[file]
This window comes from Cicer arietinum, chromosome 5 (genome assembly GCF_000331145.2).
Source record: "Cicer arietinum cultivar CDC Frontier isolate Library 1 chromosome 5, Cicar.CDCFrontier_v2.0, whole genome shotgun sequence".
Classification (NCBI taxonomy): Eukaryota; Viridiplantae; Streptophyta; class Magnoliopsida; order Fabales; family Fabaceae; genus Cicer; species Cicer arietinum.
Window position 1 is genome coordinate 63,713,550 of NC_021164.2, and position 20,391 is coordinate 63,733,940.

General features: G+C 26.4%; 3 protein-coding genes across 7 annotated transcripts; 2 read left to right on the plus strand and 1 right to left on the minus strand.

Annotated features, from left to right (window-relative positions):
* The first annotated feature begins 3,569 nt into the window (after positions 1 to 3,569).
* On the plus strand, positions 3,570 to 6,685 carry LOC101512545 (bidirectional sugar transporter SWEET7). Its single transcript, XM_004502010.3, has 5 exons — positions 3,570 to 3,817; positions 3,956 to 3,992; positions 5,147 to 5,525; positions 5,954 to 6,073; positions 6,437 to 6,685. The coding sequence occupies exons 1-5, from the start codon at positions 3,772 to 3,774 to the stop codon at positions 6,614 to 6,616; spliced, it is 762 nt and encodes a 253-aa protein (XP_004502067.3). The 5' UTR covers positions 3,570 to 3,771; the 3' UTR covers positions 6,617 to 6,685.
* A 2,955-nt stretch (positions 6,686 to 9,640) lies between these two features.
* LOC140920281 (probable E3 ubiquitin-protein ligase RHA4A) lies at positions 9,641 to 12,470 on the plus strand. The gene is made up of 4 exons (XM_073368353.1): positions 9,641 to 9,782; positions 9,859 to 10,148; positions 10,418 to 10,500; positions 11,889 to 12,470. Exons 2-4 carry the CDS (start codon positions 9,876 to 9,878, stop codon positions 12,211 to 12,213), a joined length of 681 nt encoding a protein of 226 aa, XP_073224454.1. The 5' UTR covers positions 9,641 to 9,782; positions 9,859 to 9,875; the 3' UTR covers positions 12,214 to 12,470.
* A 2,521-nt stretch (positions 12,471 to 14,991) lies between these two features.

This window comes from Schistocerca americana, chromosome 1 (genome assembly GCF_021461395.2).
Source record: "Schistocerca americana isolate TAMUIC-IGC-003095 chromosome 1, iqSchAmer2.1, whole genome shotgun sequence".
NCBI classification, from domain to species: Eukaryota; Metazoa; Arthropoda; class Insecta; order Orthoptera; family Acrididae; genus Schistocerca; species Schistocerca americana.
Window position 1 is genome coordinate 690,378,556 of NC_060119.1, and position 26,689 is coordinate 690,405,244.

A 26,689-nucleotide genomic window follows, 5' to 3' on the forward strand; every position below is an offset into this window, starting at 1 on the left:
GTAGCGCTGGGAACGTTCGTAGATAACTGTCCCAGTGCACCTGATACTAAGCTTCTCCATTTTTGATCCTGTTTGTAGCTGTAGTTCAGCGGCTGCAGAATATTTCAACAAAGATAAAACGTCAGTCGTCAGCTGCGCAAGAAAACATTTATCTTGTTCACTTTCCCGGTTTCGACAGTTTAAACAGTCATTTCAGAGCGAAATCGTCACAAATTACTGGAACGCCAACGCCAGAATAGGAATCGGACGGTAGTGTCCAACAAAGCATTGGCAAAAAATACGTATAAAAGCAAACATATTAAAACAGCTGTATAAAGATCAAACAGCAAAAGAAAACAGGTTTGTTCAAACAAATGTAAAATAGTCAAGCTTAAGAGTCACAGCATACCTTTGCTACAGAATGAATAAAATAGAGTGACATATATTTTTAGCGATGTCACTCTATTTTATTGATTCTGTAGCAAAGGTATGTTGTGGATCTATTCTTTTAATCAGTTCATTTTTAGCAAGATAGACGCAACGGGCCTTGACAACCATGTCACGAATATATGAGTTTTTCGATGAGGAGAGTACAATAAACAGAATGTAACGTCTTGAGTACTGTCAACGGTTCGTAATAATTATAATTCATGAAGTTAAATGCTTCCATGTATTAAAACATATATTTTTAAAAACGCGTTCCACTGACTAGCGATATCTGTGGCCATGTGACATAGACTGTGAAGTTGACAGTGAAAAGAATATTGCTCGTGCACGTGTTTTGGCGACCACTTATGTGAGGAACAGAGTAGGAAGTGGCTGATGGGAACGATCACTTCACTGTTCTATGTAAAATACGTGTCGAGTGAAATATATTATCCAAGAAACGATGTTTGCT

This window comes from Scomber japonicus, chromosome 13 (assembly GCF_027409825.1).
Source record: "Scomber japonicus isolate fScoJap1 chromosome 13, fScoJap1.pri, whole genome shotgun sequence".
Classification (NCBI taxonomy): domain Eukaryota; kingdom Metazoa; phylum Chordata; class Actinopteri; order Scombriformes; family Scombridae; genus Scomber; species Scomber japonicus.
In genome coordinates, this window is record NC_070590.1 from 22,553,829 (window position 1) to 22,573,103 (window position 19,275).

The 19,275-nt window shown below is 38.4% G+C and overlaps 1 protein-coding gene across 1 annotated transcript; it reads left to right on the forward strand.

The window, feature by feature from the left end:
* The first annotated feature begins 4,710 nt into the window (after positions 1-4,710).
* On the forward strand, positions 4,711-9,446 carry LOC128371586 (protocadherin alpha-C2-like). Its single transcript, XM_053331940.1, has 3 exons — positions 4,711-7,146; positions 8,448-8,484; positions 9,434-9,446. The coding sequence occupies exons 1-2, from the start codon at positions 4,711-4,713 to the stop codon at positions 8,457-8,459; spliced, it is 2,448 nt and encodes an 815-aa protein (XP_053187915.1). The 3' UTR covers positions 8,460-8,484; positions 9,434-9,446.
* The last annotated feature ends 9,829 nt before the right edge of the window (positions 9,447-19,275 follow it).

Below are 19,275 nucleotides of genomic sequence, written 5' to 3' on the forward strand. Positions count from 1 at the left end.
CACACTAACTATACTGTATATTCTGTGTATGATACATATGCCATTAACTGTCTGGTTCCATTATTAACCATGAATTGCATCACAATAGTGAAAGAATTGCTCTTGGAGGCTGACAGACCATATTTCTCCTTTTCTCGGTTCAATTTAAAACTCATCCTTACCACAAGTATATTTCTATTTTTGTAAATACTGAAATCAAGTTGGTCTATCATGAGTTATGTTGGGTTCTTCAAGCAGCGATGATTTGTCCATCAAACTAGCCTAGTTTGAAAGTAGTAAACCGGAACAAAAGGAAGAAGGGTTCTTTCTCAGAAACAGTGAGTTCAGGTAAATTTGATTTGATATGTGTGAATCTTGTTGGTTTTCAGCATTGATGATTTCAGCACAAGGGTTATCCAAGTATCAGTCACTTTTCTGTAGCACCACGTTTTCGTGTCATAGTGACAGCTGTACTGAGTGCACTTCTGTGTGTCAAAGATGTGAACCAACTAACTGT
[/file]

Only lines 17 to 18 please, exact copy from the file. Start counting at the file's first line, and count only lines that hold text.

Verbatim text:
GTAGCGCTGGGAACGTTCGTAGATAACTGTCCCAGTGCACCTGATACTAAGCTTCTCCATTTTTGATCCTGTTTGTAGCTGTAGTTCAGCGGCTGCAGAATATTTCAACAAAGATAAAACGTCAGTCGTCAGCTGCGCAAGAAAACATTTATCTTGTTCACTTTCCCGGTTTCGACAGTTTAAACAGTCATTTCAGAGCGAAATCGTCACAAATTACTGGAACGCCAACGCCAGAATAGGAATCGGACGGTAGTGTCCAACAAAGCATTGGCAAAAAATACGTATAAAAGCAAACATATTAAAACAGCTGTATAAAGATCAAACAGCAAAAGAAAACAGGTTTGTTCAAACAAATGTAAAATAGTCAAGCTTAAGAGTCACAGCATACCTTTGCTACAGAATGAATAAAATAGAGTGACATATATTTTTAGCGATGTCACTCTATTTTATTGATTCTGTAGCAAAGGTATGTTGTGGATCTATTCTTTTAATCAGTTCATTTTTAGCAAGATAGACGCAACGGGCCTTGACAACCATGTCACGAATATATGAGTTTTTCGATGAGGAGAGTACAATAAACAGAATGTAACGTCTTGAGTACTGTCAACGGTTCGTAATAATTATAATTCATGAAGTTAAATGCTTCCATGTATTAAAACATATATTTTTAAAAACGCGTTCCACTGACTAGCGATATCTGTGGCCATGTGACATAGACTGTGAAGTTGACAGTGAAAAGAATATTGCTCGTGCACGTGTTTTGGCGACCACTTATGTGAGGAACAGAGTAGGAAGTGGCTGATGGGAACGATCACTTCACTGTTCTATGTAAAATACGTGTCGAGTGAAATATATTATCCAAGAAACGATGTTTGCT

This window comes from Scomber japonicus, chromosome 13 (assembly GCF_027409825.1).